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In Writing Workplace Cultures: An Archaeology of Professional Writing, Jim Henry analyzes eighty-three workplace writing ethnographies composed over seven years in a variety of organizations. He views the findings as so many shards in an archaeology on professional writing at the beginning of the twenty-first century.              These ethnographies were composed by either In Writing Workplace Cultures: An Archaeology of Professional Writing, Jim Henry analyzes eighty-three workplace writing ethnographies composed over seven years in a variety of organizations. He views the findings as so many shards in an archaeology on professional writing at the beginning of the twenty-first century.              These ethnographies were composed by either practicing or aspiring writers participating in a Master’s program in professional writing and editing. Henry solicited the writers' participation in "informed intersubjective research" focused on issues and questions of their own determination. Most writers studied their own workplace, composing "auto-ethnographies" that problematize these workplaces' local cultures even as they depict writing practices within them.              Henry establishes links between current professional writing practices and composition instruction as both were shaped by national economic development and local postsecondary reorganization throughout the twentieth century. He insists that if we accept basic principles of social constructionism, the text demonstrates ways in which writers "write" workplace cultures to produce goods and services whose effects go far beyond the immediate needs of its clients.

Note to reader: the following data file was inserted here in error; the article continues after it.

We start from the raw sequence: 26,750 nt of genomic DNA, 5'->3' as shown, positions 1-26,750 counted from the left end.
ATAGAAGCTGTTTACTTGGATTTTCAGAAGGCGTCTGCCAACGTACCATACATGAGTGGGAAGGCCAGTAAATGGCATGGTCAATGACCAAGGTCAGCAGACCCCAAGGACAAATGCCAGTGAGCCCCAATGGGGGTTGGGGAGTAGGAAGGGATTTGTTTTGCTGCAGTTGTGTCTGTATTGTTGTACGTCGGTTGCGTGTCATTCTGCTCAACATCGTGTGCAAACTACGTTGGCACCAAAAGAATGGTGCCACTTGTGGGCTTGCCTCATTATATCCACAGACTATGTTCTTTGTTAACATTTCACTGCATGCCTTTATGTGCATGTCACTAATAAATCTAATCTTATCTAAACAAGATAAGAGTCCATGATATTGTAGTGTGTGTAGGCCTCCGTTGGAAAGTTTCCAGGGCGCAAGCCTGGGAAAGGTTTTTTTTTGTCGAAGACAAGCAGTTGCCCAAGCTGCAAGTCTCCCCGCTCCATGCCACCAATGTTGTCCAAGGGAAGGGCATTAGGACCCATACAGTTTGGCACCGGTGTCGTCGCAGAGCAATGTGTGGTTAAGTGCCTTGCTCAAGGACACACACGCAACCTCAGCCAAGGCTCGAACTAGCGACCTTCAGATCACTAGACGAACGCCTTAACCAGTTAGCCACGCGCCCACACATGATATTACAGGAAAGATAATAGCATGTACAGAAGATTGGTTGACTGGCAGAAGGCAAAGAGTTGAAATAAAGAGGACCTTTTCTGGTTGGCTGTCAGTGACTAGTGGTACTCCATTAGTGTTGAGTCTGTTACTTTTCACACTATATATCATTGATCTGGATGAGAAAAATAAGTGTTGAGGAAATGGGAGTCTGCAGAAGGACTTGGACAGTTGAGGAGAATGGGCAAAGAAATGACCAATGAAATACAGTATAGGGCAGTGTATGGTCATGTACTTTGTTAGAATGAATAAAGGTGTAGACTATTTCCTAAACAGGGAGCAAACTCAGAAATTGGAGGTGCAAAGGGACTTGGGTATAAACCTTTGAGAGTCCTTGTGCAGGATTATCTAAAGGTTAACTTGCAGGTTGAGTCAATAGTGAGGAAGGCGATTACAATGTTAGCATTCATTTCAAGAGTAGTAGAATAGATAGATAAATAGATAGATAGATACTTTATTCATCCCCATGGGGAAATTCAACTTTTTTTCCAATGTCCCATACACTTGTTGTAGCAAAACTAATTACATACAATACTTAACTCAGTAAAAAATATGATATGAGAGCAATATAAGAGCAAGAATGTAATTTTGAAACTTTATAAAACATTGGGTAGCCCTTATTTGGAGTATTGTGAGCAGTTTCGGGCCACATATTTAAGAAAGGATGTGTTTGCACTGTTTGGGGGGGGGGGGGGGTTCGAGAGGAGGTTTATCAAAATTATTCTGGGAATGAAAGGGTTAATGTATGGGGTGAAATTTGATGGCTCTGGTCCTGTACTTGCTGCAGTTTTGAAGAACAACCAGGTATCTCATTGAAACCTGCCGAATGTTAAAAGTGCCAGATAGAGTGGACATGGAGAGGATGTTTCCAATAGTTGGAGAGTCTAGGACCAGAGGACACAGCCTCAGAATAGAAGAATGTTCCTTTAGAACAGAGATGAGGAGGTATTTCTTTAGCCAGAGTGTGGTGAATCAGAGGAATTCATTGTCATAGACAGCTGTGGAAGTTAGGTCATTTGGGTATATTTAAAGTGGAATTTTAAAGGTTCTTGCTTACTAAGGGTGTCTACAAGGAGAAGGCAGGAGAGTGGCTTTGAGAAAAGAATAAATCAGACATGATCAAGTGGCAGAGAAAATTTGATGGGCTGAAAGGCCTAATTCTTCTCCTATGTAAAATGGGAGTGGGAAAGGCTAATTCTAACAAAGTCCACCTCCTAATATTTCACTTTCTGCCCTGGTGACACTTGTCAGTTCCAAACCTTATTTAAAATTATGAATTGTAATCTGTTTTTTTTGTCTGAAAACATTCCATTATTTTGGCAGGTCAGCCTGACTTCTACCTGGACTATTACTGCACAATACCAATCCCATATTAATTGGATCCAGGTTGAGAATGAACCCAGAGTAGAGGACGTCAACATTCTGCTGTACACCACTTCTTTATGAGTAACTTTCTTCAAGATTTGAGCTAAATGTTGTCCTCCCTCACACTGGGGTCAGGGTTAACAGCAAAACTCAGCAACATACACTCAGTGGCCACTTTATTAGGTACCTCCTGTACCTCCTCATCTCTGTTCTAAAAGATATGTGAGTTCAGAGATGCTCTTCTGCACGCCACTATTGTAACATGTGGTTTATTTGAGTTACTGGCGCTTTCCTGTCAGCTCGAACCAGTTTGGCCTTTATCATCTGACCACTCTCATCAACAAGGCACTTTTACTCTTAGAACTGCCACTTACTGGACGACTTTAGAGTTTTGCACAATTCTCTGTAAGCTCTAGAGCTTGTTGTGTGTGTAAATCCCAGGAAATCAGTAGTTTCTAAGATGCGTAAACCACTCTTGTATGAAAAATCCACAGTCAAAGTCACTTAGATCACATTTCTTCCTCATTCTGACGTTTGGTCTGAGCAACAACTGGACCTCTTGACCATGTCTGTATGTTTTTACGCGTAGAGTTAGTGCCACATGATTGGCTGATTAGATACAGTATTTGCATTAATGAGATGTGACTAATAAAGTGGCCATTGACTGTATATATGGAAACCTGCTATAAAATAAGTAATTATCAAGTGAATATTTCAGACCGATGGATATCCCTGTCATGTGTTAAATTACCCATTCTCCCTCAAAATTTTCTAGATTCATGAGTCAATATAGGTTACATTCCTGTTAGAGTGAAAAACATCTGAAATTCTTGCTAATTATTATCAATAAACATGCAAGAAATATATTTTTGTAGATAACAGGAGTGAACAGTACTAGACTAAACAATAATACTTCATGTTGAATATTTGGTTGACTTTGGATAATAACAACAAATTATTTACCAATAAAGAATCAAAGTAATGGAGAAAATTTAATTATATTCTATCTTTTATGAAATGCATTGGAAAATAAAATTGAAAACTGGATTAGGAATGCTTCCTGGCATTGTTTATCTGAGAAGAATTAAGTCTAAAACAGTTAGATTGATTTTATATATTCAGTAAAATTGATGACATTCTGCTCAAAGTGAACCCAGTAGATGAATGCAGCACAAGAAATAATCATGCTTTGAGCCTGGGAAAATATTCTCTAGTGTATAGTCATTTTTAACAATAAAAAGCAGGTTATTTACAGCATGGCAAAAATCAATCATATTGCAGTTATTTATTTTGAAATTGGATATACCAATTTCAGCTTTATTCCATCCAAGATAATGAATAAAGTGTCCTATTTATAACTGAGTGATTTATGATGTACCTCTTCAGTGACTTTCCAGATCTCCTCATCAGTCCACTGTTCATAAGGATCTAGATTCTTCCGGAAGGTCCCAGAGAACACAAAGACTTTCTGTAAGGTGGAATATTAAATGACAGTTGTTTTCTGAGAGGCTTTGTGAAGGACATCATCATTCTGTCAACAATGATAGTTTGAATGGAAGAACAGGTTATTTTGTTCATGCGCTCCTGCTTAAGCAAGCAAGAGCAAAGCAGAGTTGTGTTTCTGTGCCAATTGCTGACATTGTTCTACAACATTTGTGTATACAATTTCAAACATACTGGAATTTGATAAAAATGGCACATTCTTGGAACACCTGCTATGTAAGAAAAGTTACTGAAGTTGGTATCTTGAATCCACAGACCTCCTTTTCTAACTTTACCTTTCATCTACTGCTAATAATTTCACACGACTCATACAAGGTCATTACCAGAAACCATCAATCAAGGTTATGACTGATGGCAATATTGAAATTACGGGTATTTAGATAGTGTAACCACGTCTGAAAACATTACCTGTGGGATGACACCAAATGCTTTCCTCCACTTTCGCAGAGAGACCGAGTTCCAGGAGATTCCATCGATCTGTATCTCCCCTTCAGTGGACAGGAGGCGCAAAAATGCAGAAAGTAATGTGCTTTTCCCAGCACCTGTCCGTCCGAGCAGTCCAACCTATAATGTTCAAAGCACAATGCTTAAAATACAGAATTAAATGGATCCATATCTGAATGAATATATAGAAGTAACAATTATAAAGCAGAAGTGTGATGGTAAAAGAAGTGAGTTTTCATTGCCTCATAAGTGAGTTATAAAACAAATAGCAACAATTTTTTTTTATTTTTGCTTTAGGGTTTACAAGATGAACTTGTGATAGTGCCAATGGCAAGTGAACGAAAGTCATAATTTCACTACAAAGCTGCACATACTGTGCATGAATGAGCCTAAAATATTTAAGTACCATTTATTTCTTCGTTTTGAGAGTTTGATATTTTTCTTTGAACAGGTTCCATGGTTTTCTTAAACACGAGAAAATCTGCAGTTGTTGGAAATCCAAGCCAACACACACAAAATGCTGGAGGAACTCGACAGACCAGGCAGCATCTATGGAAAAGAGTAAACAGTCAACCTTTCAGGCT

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In Writing Workplace Cultures: An Archaeology of Professional Writing, Jim Henry analyzes eighty-three workplace writing ethnographies composed over seven years in a variety of organizations. He views the findings as so many shards in an archaeology on professional writing at the beginning of the twenty-first century.              These ethnographies were composed by either In Writing Workplace Cultures: An Archaeology of Professional Writing, Jim Henry analyzes eighty-three workplace writing ethnographies composed over seven years in a variety of organizations. He views the findings as so many shards in an archaeology on professional writing at the beginning of the twenty-first century.              These ethnographies were composed by either practicing or aspiring writers participating in a Master’s program in professional writing and editing. Henry solicited the writers' participation in "informed intersubjective research" focused on issues and questions of their own determination. Most writers studied their own workplace, composing "auto-ethnographies" that problematize these workplaces' local cultures even as they depict writing practices within them.              Henry establishes links between current professional writing practices and composition instruction as both were shaped by national economic development and local postsecondary reorganization throughout the twentieth century. He insists that if we accept basic principles of social constructionism, the text demonstrates ways in which writers "write" workplace cultures to produce goods and services whose effects go far beyond the immediate needs of its clients.             

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